To accommodate my visual learners, I show them a Parts of a Plant PowerPoint. After the PowerPoint, I ask the students to stand up and act out the parts of a plant by moving their bodies or dancing. For instance, students should go down low to express themselves as the soil. I play the maracas in the background to give students a steady beat, and I give them a count of 8. This helps bring out the "A" in STEAM (Science, Technology, Engineering, Arts, Mathematics)!! Some students are called to discuss their dance interpretation.
At students' desks, I inform them that they will have an opportunity to observe a plant and dissect a plant in their groups. They are informed that they can take the plant apart to observe the parts of the plant. I remind the students of the group rules. This is done to ensure that they respect their peers as they work collaboratively to complete their investigation. Also, we discuss some safety rules such as: do not place the plant in your mouth, do not throw anything or place your hands in your mouth after touching the plant.
I inform the students that at their group's table- you will find your labels and a circle map. Your leader, pre-assigned, will help the students select their roles. The groups know the pre-assigned leaders. I tell the students that they will dissect the plant, taking it apart to observe the function and the importance of each plant structure. Each group will record what you observe in the circle map. They are informed to pay very close attention to the plant parts.
In order for the students to transition in an efficient manner, we have a chant that we do. I say: We are on the move! The students say: We are on the move and we are ready to learn- two snaps then two claps (Repeat). They continue to say the chant until they are in their groups. When everyone it at their table, one pre-selected student says, "We are all here and we are ready to learn". All students: two snaps then two claps (twice). This is done so students can move quietly to their area with few distractions.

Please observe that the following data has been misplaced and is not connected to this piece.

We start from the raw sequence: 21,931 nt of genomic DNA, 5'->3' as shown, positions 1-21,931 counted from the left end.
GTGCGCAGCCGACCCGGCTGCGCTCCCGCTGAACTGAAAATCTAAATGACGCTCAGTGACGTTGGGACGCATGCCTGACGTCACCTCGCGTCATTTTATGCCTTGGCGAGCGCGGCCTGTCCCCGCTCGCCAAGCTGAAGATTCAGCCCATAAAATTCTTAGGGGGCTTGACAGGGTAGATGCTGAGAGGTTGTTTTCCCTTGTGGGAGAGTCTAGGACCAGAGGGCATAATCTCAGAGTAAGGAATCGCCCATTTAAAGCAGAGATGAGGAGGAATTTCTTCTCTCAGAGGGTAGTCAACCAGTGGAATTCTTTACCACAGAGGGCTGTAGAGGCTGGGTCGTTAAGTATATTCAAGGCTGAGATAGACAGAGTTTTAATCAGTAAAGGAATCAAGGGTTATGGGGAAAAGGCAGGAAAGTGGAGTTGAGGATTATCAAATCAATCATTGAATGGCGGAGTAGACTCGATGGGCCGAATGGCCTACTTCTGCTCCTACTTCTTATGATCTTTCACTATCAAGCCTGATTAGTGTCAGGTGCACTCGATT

When students get to the table, they can begin collaborating on their investigation. While the groups are investigating, I am walking around playing the role of the facilitator. I ask the students questions- What is the purpose of the roots? Where did you locate the roots? How does a stem work on a plant? How do the leaves help the plant produce food? When do flowers form on a plant? Also, I encourage the leader to ask his/her group questions about the function of the plant. I want students to take ownership of the lesson; however, I offer support and guidance as needed. As I listen to their discussion, I can make adjustments as needed.
At the end of the investigation, groups place the plant back into soil.
Here is the student work, Parts of a Plant-circle map
Students return back to their desk.
Groups share their findings from the circle map. Then I call on volunteers to explain the function and importance of each plant structure. As the groups present, I am listening to make sure that they name the plant parts and tell the parts of the plant function. I take up the lab sheet at the end of the lesson to check for understanding.
As a closure, I have students watch the plant video and sing along. In permitting the students to sing, it allows my auditory students to be engaged and motivated. Also, my students enjoy singing and they can retain taught concepts.